Magazine article Washington Report on Middle East Affairs

Michael Rubin Speaks on Sudan and Slave Redemption

Magazine article Washington Report on Middle East Affairs

Michael Rubin Speaks on Sudan and Slave Redemption

Article excerpt

Michael Rubin, adjunct scholar at the Washington Institute for Near East Policy, a powerful Washington think tank with close ties to the American Israel Public Affairs Committee (AIPAC), spoke on the topic "Sudan and the Controversy Over Slave Redemption" at the Woodrow Wilson Center in Washington, DC on Dec. 6. Rubin, who entered the African nation illegally in order to talk to the Sudanese without a government handler, spent the last week of September in the Bahral-Ghazal region of southern Sudan. He is now an "expert" on the slave trade in the Sudan, although, due to jet lag from another trip, he had difficulty explaining just how it works.

The speaker also is an "expert" on Iran and author of Into the Shadows: Radical Vigilantes in Khatami's Iran, published in May 2001 by the Washington Institute as one of its "Focus on Terror" selections. In mid-June Rubin, who is a visiting Fellow at Hebrew University's Leonard Davis Institute for International Relations in Jerusalem, returned from nine months in Iraqi Kurdistan. In numerous radio interviews and articles produced since his return, he recommends retaining sanctions in southern Iraq, removing sanctions on the people in the north who "have fulfilled their obligations," and lifting the arms embargo for them as well. He also advocates turning the no-fly zones over Iraq into no-drive zones, as well--"similar to what we did in Kosovo." Rubin, who did not visit southern and central Iraq, favors regime changes in Iraq and has suggested various ways to contain or remove Iraqi leader Saddam Hussain.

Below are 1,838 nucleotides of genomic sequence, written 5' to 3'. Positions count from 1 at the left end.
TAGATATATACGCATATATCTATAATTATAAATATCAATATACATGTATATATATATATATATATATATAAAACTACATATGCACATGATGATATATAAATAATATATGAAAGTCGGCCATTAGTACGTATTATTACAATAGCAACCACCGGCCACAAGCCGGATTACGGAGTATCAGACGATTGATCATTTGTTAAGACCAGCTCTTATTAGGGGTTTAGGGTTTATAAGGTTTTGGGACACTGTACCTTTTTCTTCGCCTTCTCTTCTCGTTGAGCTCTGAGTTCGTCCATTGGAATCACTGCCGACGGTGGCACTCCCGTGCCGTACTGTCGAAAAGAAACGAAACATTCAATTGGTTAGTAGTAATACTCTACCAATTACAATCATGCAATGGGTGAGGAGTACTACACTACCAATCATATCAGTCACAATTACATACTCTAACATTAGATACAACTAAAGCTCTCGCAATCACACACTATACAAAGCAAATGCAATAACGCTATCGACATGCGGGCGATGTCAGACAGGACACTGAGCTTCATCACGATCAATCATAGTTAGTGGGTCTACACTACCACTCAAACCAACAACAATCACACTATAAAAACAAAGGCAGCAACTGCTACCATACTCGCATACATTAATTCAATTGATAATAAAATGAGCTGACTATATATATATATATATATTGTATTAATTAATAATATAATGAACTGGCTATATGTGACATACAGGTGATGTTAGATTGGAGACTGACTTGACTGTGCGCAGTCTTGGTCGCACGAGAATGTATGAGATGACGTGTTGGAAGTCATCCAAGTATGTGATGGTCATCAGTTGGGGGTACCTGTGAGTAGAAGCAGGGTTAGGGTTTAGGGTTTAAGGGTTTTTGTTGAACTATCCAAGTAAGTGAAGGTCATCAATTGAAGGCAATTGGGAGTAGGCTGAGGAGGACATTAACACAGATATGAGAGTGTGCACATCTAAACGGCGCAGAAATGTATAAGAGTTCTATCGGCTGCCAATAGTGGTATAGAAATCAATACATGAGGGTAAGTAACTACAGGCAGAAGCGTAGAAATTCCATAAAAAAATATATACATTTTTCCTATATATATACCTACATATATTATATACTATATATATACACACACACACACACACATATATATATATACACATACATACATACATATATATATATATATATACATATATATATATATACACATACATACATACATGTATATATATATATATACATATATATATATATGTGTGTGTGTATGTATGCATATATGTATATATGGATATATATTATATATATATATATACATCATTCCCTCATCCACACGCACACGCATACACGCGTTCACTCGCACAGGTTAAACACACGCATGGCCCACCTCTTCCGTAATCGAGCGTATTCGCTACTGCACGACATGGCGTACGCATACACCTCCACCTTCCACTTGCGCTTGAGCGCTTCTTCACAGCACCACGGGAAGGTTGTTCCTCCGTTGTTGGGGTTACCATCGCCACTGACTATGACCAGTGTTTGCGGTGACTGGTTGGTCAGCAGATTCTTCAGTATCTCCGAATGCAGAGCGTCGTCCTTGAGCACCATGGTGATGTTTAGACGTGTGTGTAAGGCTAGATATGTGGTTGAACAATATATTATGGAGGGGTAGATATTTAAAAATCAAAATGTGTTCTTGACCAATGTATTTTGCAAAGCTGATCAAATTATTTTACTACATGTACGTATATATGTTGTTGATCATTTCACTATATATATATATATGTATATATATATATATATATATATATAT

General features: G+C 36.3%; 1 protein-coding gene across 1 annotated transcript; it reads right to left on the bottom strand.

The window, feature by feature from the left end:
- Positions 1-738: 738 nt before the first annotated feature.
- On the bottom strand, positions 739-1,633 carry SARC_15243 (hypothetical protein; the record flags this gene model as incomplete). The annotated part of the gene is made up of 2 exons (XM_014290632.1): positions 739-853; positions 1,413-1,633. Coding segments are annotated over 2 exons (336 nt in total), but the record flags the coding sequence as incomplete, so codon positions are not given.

During the course of his short stay in Sudan, in addition to uncovering evidence of thriving terrorist cells and training camps for supporters of al-Qaeda, Islamic Jihad, Hamas and the Egyptian al-Gamaa al-Islamiyya, Rubin said that he investigated the booming slave trade. Some private non-governmental organizations have engaged in "slave redemption"--paying a purchase price for the freedom of slaves. UNICEF and other groups argue that redemption perpetuates the slave economy.

"While the debate continues in the international community over how best to free the slaves in Sudan, no one there denies the existence of slavery," Rubin told the audience. "I interviewed former slaves who bore scars from burning, slashing and, in some cases, amputations of fingers. Most of the women and girls spoke of gang rapes at the hands of Sudanese soldiers. Almost everyone described witnessing executions, usually of Christians and animists who refused to convert to Islam. There can be no doubt: the Sudanese government remains a host to terrorists, and continues to engage in the brutal ethnic cleansing of non-Arab Sudanese."

When asked in what language he interviewed the former slaves, he said that some discussions were in Arabic. His comprehension of Arabic is excellent, he explained, and he would have noticed any errors in translations.

Rubin went on to describe the situation. Slave traders, who may be from the Sudanese government and its northern forces, "go around collecting people" in the south who are often Dinka tribesmen, women and children. Slowly, three or four at a time, the captured slaves are moved to a cattle camp or internment camp, according to Rubin. There they are gathered and raped. …

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